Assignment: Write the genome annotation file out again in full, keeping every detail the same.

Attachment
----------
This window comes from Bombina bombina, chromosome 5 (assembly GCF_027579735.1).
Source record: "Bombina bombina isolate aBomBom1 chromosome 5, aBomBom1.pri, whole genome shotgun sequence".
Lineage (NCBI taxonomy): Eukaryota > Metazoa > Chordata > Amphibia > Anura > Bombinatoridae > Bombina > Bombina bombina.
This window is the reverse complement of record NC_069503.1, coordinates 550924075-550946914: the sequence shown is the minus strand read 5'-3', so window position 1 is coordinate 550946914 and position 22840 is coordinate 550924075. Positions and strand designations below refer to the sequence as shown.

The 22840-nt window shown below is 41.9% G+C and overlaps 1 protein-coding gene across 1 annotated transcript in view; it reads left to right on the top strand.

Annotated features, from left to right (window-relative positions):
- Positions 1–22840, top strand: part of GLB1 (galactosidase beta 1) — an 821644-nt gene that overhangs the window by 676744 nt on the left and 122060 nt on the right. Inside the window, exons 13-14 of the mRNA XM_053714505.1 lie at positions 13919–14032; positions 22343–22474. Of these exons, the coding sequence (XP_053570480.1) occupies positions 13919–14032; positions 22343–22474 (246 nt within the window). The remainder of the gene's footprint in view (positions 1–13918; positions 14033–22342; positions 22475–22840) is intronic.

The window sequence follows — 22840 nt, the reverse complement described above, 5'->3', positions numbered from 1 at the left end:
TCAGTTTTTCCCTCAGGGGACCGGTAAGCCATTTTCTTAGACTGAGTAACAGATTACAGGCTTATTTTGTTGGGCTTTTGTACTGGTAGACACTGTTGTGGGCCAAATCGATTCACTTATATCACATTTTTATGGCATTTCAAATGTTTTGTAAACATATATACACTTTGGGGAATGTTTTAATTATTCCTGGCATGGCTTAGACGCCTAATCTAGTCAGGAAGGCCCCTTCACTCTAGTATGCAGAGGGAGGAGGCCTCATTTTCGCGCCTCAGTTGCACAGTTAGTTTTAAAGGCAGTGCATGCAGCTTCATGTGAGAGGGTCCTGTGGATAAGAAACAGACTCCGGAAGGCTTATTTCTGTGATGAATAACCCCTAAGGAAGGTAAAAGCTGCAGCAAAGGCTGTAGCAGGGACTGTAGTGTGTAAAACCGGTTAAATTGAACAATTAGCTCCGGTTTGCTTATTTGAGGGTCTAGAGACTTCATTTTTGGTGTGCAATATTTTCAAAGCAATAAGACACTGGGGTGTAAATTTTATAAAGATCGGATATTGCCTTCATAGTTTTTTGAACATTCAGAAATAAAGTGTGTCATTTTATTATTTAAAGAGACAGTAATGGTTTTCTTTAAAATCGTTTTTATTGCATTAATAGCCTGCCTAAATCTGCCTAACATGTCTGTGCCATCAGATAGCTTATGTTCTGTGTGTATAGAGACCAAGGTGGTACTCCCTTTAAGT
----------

This window comes from Bombina bombina, chromosome 5 (assembly GCF_027579735.1).
Source record: "Bombina bombina isolate aBomBom1 chromosome 5, aBomBom1.pri, whole genome shotgun sequence".
Lineage (NCBI taxonomy): Eukaryota > Metazoa > Chordata > Amphibia > Anura > Bombinatoridae > Bombina > Bombina bombina.
This window is the reverse complement of record NC_069503.1, coordinates 550924075-550946914: the sequence shown is the minus strand read 5'-3', so window position 1 is coordinate 550946914 and position 22840 is coordinate 550924075. Positions and strand designations below refer to the sequence as shown.

The 22840-nt window shown below is 41.9% G+C and overlaps 1 protein-coding gene across 1 annotated transcript in view; it reads left to right on the top strand.

Annotated features, from left to right (window-relative positions):
- Positions 1–22840, top strand: part of GLB1 (galactosidase beta 1) — an 821644-nt gene that overhangs the window by 676744 nt on the left and 122060 nt on the right. Inside the window, exons 13-14 of the mRNA XM_053714505.1 lie at positions 13919–14032; positions 22343–22474. Of these exons, the coding sequence (XP_053570480.1) occupies positions 13919–14032; positions 22343–22474 (246 nt within the window). The remainder of the gene's footprint in view (positions 1–13918; positions 14033–22342; positions 22475–22840) is intronic.

The window sequence follows — 22840 nt, the reverse complement described above, 5'->3', positions numbered from 1 at the left end:
TCAGTTTTTCCCTCAGGGGACCGGTAAGCCATTTTCTTAGACTGAGTAACAGATTACAGGCTTATTTTGTTGGGCTTTTGTACTGGTAGACACTGTTGTGGGCCAAATCGATTCACTTATATCACATTTTTATGGCATTTCAAATGTTTTGTAAACATATATACACTTTGGGGAATGTTTTAATTATTCCTGGCATGGCTTAGACGCCTAATCTAGTCAGGAAGGCCCCTTCACTCTAGTATGCAGAGGGAGGAGGCCTCATTTTCGCGCCTCAGTTGCACAGTTAGTTTTAAAGGCAGTGCATGCAGCTTCATGTGAGAGGGTCCTGTGGATAAGAAACAGACTCCGGAAGGCTTATTTCTGTGATGAATAACCCCTAAGGAAGGTAAAAGCTGCAGCAAAGGCTGTAGCAGGGACTGTAGTGTGTAAAACCGGTTAAATTGAACAATTAGCTCCGGTTTGCTTATTTGAGGGTCTAGAGACTTCATTTTTGGTGTGCAATATTTTCAAAGCAATAAGACACTGGGGTGTAAATTTTATAAAGATCGGATATTGCCTTCATAGTTTTTTGAACATTCAGAAATAAAGTGTGTCATTTTATTATTTAAAGAGACAGTAATGGTTTTCTTTAAAATCGTTTTTATTGCATTAATAGCCTGCCTAAATCTGCCTAACATGTCTGTGCCATCAGATAGCTTATGTTCTGTGTGTATAGAGACCAAGGTGGTACTCCCTTTAAGT